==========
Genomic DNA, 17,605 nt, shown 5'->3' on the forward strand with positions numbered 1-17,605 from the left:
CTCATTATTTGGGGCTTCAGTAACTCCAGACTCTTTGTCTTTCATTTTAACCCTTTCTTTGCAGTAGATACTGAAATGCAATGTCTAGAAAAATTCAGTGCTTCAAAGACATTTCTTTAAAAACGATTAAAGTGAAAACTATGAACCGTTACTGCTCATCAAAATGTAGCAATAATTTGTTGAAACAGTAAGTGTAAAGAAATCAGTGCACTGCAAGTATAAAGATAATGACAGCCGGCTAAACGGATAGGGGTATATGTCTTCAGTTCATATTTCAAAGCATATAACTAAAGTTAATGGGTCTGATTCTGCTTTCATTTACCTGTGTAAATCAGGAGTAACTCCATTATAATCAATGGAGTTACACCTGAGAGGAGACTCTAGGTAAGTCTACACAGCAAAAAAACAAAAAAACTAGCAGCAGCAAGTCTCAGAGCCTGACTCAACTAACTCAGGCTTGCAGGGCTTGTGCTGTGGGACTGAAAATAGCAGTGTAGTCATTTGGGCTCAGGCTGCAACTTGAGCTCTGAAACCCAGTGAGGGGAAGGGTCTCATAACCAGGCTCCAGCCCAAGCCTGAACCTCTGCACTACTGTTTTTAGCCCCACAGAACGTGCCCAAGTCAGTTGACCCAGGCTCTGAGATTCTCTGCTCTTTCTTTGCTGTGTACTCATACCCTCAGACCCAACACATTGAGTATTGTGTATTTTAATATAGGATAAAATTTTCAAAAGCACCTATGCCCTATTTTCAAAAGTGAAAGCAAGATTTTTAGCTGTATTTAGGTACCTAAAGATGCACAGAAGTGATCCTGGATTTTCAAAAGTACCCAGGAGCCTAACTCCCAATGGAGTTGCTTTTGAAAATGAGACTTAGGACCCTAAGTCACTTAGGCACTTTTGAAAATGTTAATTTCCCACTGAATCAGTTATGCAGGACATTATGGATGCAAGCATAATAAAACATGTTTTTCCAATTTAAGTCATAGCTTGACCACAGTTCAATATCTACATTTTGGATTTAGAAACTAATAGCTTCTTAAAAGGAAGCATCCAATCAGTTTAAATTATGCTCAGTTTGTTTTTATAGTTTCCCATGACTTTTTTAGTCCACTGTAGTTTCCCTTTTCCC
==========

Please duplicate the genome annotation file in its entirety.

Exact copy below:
Genomic DNA, 17,605 nt, shown 5'->3' on the forward strand with positions numbered 1-17,605 from the left:
CTCATTATTTGGGGCTTCAGTAACTCCAGACTCTTTGTCTTTCATTTTAACCCTTTCTTTGCAGTAGATACTGAAATGCAATGTCTAGAAAAATTCAGTGCTTCAAAGACATTTCTTTAAAAACGATTAAAGTGAAAACTATGAACCGTTACTGCTCATCAAAATGTAGCAATAATTTGTTGAAACAGTAAGTGTAAAGAAATCAGTGCACTGCAAGTATAAAGATAATGACAGCCGGCTAAACGGATAGGGGTATATGTCTTCAGTTCATATTTCAAAGCATATAACTAAAGTTAATGGGTCTGATTCTGCTTTCATTTACCTGTGTAAATCAGGAGTAACTCCATTATAATCAATGGAGTTACACCTGAGAGGAGACTCTAGGTAAGTCTACACAGCAAAAAAACAAAAAAACTAGCAGCAGCAAGTCTCAGAGCCTGACTCAACTAACTCAGGCTTGCAGGGCTTGTGCTGTGGGACTGAAAATAGCAGTGTAGTCATTTGGGCTCAGGCTGCAACTTGAGCTCTGAAACCCAGTGAGGGGAAGGGTCTCATAACCAGGCTCCAGCCCAAGCCTGAACCTCTGCACTACTGTTTTTAGCCCCACAGAACGTGCCCAAGTCAGTTGACCCAGGCTCTGAGATTCTCTGCTCTTTCTTTGCTGTGTACTCATACCCTCAGACCCAACACATTGAGTATTGTGTATTTTAATATAGGATAAAATTTTCAAAAGCACCTATGCCCTATTTTCAAAAGTGAAAGCAAGATTTTTAGCTGTATTTAGGTACCTAAAGATGCACAGAAGTGATCCTGGATTTTCAAAAGTACCCAGGAGCCTAACTCCCAATGGAGTTGCTTTTGAAAATGAGACTTAGGACCCTAAGTCACTTAGGCACTTTTGAAAATGTTAATTTCCCACTGAATCAGTTATGCAGGACATTATGGATGCAAGCATAATAAAACATGTTTTTCCAATTTAAGTCATAGCTTGACCACAGTTCAATATCTACATTTTGGATTTAGAAACTAATAGCTTCTTAAAAGGAAGCATCCAATCAGTTTAAATTATGCTCAGTTTGTTTTTATAGTTTCCCATGACTTTTTTAGTCCACTGTAGTTTCCCTTTTCCC